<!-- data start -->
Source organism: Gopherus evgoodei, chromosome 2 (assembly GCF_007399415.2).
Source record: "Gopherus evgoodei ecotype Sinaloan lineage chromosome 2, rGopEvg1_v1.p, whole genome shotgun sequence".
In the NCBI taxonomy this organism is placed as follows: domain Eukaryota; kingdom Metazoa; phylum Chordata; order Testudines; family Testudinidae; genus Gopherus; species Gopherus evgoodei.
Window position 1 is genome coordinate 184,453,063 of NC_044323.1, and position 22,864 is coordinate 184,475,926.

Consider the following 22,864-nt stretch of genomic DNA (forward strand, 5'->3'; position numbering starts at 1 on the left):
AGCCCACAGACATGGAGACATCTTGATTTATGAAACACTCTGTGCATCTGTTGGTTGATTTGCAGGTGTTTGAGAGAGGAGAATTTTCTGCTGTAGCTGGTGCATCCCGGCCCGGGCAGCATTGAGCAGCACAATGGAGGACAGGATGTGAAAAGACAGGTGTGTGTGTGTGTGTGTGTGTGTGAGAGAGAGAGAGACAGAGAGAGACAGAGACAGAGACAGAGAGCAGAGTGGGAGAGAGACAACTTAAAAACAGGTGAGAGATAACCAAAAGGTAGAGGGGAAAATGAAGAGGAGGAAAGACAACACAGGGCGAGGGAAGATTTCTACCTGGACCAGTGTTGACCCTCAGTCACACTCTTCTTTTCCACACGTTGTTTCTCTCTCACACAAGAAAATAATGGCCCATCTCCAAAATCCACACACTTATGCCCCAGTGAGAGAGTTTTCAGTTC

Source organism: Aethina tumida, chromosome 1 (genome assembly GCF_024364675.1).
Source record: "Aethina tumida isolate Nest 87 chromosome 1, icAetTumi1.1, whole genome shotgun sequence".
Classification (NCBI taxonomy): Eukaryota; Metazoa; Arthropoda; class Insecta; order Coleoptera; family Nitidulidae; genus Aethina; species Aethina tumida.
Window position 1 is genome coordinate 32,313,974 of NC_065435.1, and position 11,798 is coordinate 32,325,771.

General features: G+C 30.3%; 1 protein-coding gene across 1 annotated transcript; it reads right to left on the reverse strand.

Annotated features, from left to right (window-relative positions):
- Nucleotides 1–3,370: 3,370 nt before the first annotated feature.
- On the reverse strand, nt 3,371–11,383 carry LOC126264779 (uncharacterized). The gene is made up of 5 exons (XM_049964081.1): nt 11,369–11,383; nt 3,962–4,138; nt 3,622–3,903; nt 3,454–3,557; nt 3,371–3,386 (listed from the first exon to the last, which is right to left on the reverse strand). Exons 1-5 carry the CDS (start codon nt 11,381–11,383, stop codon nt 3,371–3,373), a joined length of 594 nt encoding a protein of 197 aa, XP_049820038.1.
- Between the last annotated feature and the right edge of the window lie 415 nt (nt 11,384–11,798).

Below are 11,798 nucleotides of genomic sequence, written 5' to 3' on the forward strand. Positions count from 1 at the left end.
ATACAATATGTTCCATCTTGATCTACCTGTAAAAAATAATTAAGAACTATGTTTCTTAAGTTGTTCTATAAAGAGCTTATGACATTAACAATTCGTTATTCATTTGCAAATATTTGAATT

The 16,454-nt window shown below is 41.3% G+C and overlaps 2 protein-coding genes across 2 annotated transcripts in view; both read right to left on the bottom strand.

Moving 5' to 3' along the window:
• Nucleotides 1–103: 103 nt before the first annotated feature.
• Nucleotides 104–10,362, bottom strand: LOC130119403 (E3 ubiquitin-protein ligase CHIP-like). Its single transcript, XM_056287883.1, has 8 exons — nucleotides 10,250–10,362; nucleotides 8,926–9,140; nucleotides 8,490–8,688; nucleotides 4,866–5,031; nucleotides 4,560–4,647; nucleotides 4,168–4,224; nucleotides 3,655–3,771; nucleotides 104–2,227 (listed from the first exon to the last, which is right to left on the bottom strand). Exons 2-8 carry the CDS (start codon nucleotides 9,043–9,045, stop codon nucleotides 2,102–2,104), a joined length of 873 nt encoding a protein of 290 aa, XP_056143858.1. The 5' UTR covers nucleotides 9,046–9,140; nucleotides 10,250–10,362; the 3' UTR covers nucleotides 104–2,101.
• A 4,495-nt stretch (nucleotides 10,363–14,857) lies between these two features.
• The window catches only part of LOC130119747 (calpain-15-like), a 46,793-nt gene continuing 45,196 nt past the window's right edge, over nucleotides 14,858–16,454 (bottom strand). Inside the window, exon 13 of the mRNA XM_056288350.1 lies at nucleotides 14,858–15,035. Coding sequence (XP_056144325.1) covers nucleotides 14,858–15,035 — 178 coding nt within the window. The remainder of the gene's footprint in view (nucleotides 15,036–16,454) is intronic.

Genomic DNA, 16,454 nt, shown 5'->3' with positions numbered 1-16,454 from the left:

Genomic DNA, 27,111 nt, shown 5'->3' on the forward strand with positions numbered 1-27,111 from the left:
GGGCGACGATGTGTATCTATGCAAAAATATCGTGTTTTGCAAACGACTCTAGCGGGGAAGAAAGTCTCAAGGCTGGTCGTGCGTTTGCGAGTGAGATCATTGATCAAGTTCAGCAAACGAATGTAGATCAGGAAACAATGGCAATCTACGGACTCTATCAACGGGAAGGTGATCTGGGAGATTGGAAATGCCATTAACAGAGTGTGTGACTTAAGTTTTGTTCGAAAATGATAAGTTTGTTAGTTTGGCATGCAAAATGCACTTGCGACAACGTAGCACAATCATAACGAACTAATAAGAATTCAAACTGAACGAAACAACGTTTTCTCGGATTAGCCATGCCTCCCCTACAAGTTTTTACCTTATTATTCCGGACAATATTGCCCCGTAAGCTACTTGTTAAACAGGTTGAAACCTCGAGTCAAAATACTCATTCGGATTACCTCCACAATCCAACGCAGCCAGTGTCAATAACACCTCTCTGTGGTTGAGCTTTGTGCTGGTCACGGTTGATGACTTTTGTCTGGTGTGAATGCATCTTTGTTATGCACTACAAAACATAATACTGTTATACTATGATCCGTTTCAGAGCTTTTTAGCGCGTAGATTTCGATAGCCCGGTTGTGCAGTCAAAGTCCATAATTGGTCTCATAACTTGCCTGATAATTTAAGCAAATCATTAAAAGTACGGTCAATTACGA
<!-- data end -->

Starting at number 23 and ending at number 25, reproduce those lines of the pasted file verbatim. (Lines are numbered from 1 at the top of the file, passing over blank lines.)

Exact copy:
• The window catches only part of LOC130119747 (calpain-15-like), a 46,793-nt gene continuing 45,196 nt past the window's right edge, over nucleotides 14,858–16,454 (bottom strand). Inside the window, exon 13 of the mRNA XM_056288350.1 lies at nucleotides 14,858–15,035. Coding sequence (XP_056144325.1) covers nucleotides 14,858–15,035 — 178 coding nt within the window. The remainder of the gene's footprint in view (nucleotides 15,036–16,454) is intronic.

Genomic DNA, 16,454 nt, shown 5'->3' with positions numbered 1-16,454 from the left:

Genomic DNA, 27,111 nt, shown 5'->3' on the forward strand with positions numbered 1-27,111 from the left: